Staley is repaired, rested and ready
Former Tualatin and BYU back hopes he'll stick with NFL team
It feels good to be a football player again, Luke Staley says.
Staley, unlike Joey Harrington, did not get to play in the NFL as a rookie. He tore his anterior cruciate ligament during the Detroit Lions' training camp last August and underwent season-ending surgery.
The former Tualatin High running back went through drills at the Lions' minicamp last month, and his repaired right knee came out unscathed.
'I was quite surprised with how my knee felt and how it held up,' Staley says. 'My speed was very good. I thought (my game) was all there.'
He will attend the Lions' next minicamp at the end of April. Then the coaches will decide whether to keep or cut him.
If he is let go, it won't stop his pursuit of a spot in the NFL. His goal is to play five seasons, which would make him eligible for a pension.
'You have to persevere to make it,' says Staley, 6-1, 227 pounds. 'If one team doesn't want you, hopefully, there's another team that does.'
Staley, 22, left Brigham Young University after running for a school-record 1,596 yards and leading the nation with 28 touchdowns as a junior. He earned first-team All-American honors and won the prestigious Doak Walker Award as the nation's top running back in 2001. NFL officials indicated he probably would be drafted in the second round. He had ankle surgery at the end of the season, though, and then his knee failed to pass tests at the NFL pre-draft combine.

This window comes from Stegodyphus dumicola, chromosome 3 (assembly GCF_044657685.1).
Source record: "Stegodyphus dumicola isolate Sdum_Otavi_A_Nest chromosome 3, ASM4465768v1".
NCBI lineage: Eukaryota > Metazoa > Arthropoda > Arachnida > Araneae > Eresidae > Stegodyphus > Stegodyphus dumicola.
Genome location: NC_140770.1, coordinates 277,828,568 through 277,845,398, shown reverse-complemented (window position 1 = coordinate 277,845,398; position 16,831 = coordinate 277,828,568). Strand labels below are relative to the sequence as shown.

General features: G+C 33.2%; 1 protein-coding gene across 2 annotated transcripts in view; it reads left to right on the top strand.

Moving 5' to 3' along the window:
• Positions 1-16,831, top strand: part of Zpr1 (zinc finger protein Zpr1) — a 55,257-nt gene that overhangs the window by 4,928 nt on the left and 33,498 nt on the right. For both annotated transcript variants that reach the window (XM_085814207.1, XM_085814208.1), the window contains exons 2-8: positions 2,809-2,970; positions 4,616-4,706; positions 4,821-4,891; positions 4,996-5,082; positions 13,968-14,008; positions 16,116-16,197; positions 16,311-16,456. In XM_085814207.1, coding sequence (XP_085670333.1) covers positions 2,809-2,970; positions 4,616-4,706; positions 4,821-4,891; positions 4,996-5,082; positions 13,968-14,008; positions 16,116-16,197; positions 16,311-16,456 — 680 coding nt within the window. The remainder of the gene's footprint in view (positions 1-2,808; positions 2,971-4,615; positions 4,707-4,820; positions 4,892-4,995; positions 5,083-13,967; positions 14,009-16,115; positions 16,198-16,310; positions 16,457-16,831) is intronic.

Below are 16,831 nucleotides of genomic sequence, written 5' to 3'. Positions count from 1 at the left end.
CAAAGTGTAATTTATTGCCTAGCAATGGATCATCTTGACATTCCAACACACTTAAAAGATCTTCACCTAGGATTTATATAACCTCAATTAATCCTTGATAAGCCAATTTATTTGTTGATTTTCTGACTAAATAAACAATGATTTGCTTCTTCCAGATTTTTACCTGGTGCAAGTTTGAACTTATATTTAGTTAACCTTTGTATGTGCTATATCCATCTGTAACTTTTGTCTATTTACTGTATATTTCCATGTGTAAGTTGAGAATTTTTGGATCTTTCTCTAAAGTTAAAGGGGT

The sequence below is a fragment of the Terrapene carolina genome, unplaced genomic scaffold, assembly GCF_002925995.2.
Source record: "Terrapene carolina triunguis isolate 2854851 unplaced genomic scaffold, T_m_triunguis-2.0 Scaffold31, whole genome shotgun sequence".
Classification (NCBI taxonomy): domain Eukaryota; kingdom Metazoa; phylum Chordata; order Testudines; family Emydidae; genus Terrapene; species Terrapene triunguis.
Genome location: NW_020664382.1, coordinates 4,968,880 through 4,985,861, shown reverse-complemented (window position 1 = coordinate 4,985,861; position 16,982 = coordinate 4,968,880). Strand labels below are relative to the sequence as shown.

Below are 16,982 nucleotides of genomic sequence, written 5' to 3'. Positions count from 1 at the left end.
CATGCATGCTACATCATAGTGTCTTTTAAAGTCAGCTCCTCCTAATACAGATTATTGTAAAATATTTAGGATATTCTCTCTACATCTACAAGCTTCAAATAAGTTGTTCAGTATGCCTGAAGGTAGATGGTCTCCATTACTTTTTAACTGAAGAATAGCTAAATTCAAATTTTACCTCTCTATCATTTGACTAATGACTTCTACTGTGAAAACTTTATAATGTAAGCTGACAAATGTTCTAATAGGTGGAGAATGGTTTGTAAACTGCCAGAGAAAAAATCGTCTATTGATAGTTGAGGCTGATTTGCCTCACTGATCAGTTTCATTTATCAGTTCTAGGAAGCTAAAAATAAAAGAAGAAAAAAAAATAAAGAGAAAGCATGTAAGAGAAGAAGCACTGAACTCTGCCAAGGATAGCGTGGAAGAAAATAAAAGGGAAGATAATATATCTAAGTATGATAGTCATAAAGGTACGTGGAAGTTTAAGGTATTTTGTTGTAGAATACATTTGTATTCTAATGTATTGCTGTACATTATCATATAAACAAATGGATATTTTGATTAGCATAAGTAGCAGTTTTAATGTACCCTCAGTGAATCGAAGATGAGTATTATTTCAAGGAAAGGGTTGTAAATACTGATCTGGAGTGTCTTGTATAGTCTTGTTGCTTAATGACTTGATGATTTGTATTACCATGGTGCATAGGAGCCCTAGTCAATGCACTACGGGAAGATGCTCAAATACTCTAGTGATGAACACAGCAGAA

When Detroit took him in the seventh round, his signing bonus went from an expected $100,000 to about $26,000.
Yet he has no regrets about turning pro.
'It's easy to look back and question it,' he says. 'I thought when I got to BYU from high school, if I had the opportunity to leave early I was going to do it.
'I had my mind made up, then I talked with my dad, not saying what I thought, but just talking about other players. He said, 'Why wouldn't you do it? You can always go back to school.' '
Staley and his wife, Heather, stayed in Detroit last season for his surgery, rehabilitation and team meetings. In January, he returned to Provo, Utah, to work on his health science degree at BYU.
He returns to Tualatin about once a year.
'I'm a wanderer,' he says. 'I don't know where I live.'